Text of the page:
Hair-raising scenery of snowy mountains and vertigo-summoning drops were efficient in contrast to a packed locomotive interior, with credible cinematography from Haris Zambarloukos (‘Thor’) and Rebecca Alleway’s (‘The Duchess’) convincing set decoration that brought the allure of the era and a rather majestic looking choo choo. Branagh’s clever trick in the director’s chair pinned our stellar actors to the background as much as the foreground, encouraging the viewers to look beyond the spotlight for evidence like the cunning detective.

As it stands, no vehicular journey is without shoogling as ‘Murder on the Orient Express’ plays to its strengths as a kitsch conundrum with Hollywood’s most glamorous, almost excusing its accelerated second act pace and a platter of redundant clues that lend no hand to budding crime aficionados who haven’t read or watched the original material. Viewers young and matured will certainly get a thrill from Branagh’s version as an alternative to family Cluedo night and ‘CSI’ re-runs, with the exception of Branagh’s quality act hiding behind a two-layered, preposterous moustache.

Jo’s Rating: 6.0 out of 10            

All Aboard! New Trailer For ‘Murder On The Orient Express’ Rolls In

“What starts out as a lavish train ride through Europe quickly unfolds into one of the most stylish, suspenseful and thrilling mysteries ever told. From the novel by best selling author Agatha Christie, “Murder on the Orient Express” tells the tale of thirteen strangers stranded on a train, where everyone’s a suspect. One man must race against time to solve the puzzle before the murderer strikes again.”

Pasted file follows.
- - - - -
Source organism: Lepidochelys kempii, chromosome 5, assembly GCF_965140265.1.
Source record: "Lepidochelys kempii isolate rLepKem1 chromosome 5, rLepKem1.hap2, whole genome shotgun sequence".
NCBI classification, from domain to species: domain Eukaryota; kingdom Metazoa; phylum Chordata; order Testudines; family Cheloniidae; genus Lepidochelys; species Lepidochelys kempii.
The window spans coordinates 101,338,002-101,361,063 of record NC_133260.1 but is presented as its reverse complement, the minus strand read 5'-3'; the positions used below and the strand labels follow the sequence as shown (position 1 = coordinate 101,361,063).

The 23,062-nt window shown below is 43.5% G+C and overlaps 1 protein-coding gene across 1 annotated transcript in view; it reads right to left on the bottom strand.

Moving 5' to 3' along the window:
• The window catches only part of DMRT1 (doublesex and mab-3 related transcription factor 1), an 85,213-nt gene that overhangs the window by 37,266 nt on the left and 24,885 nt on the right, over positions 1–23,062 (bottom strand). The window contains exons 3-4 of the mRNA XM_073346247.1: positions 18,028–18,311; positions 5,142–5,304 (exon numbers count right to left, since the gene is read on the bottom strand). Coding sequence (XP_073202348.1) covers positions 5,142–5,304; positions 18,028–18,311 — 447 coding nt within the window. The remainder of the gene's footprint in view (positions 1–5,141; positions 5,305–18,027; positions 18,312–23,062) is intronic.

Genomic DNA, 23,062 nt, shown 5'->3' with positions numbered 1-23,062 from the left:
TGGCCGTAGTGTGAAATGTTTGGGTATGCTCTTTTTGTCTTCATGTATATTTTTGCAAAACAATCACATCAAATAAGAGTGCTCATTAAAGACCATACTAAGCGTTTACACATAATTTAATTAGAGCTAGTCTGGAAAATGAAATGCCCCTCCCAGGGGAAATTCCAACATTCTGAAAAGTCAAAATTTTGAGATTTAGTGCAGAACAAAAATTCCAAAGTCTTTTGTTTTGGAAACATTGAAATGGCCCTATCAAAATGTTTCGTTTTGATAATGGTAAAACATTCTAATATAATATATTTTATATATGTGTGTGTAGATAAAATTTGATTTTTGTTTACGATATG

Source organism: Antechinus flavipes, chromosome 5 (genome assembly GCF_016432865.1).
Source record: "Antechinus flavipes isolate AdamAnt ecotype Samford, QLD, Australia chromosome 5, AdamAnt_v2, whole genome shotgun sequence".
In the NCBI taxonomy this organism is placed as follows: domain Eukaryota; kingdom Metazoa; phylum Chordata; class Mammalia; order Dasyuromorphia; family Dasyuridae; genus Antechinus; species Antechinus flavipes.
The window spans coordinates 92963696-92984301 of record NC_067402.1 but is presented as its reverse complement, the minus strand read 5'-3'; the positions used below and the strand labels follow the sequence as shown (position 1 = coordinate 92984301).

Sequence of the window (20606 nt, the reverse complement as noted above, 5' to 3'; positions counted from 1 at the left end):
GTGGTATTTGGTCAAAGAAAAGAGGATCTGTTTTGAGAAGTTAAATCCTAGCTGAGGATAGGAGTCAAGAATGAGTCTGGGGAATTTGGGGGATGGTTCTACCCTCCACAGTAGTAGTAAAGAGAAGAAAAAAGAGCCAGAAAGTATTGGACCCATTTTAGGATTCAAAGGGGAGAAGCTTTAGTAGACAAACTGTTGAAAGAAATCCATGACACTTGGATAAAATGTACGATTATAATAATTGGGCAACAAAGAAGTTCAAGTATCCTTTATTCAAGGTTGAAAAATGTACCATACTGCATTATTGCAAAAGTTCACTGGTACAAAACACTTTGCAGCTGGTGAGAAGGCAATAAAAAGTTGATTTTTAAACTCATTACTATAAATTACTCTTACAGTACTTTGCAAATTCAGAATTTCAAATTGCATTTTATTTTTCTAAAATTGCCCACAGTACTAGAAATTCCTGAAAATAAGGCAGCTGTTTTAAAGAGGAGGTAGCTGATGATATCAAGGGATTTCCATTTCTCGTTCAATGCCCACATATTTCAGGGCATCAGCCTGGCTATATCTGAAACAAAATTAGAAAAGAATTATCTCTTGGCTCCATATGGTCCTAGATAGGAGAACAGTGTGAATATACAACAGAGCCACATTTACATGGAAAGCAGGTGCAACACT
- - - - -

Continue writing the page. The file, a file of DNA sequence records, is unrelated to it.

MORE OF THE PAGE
Directed By: Kenneth Branagh
Cast: Tom Bateman, Kenneth Branagh, Penélope Cruz, Willem Dafoe, Judi Dench, Johnny Depp, Josh Gad, Derek Jacobi, Leslie Odom, Jr., Michelle Pfeiffer, Daisy Ridley, Marwan Kenzari, Olivia Colman, Lucy Boynton, Manuel Garcia-Rulfo, Sergei Polunin
Release Date: November 4th 2017

Chilling First Trailer Arrives For Darren Aronofsky’s ‘Mother!’

“A couple’s relationship is tested when uninvited guests arrive at their home, disrupting their tranquil existence.”

Directed By: Darren Aronofsky
Cast: Jennifer Lawrence, Javier Bardem, Ed Harris, Michelle Pfeiffer, Domhnall Gleeson
Release Date: 15th September 2017

 

Production Officially Begins On ‘Ant-Man and The Wasp’